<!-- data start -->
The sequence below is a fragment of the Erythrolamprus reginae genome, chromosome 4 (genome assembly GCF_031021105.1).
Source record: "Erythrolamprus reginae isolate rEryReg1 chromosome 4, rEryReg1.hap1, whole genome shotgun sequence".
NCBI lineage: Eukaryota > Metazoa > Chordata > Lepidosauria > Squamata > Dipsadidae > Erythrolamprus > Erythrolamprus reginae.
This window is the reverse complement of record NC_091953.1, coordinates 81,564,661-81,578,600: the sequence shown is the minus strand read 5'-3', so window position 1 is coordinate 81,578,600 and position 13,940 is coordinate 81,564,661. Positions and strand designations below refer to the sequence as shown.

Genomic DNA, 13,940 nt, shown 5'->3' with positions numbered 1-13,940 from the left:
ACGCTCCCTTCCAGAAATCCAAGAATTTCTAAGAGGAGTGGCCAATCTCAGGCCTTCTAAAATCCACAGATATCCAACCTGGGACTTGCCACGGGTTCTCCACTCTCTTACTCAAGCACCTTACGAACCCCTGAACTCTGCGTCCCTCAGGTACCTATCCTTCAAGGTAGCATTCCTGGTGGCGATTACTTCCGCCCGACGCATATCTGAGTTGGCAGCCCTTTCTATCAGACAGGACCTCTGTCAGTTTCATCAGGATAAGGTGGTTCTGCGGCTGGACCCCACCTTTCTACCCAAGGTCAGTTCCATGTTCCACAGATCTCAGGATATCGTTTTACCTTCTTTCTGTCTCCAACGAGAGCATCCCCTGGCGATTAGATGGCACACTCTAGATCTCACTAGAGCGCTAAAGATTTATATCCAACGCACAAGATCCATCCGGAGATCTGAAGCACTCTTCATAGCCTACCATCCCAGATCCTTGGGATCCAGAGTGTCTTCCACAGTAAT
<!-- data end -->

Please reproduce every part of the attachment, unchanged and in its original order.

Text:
The sequence below is a fragment of the Erythrolamprus reginae genome, chromosome 4 (genome assembly GCF_031021105.1).
Source record: "Erythrolamprus reginae isolate rEryReg1 chromosome 4, rEryReg1.hap1, whole genome shotgun sequence".
NCBI lineage: Eukaryota > Metazoa > Chordata > Lepidosauria > Squamata > Dipsadidae > Erythrolamprus > Erythrolamprus reginae.
This window is the reverse complement of record NC_091953.1, coordinates 81,564,661-81,578,600: the sequence shown is the minus strand read 5'-3', so window position 1 is coordinate 81,578,600 and position 13,940 is coordinate 81,564,661. Positions and strand designations below refer to the sequence as shown.

Genomic DNA, 13,940 nt, shown 5'->3' with positions numbered 1-13,940 from the left:
ACGCTCCCTTCCAGAAATCCAAGAATTTCTAAGAGGAGTGGCCAATCTCAGGCCTTCTAAAATCCACAGATATCCAACCTGGGACTTGCCACGGGTTCTCCACTCTCTTACTCAAGCACCTTACGAACCCCTGAACTCTGCGTCCCTCAGGTACCTATCCTTCAAGGTAGCATTCCTGGTGGCGATTACTTCCGCCCGACGCATATCTGAGTTGGCAGCCCTTTCTATCAGACAGGACCTCTGTCAGTTTCATCAGGATAAGGTGGTTCTGCGGCTGGACCCCACCTTTCTACCCAAGGTCAGTTCCATGTTCCACAGATCTCAGGATATCGTTTTACCTTCTTTCTGTCTCCAACGAGAGCATCCCCTGGCGATTAGATGGCACACTCTAGATCTCACTAGAGCGCTAAAGATTTATATCCAACGCACAAGATCCATCCGGAGATCTGAAGCACTCTTCATAGCCTACCATCCCAGATCCTTGGGATCCAGAGTGTCTTCCACAGTAAT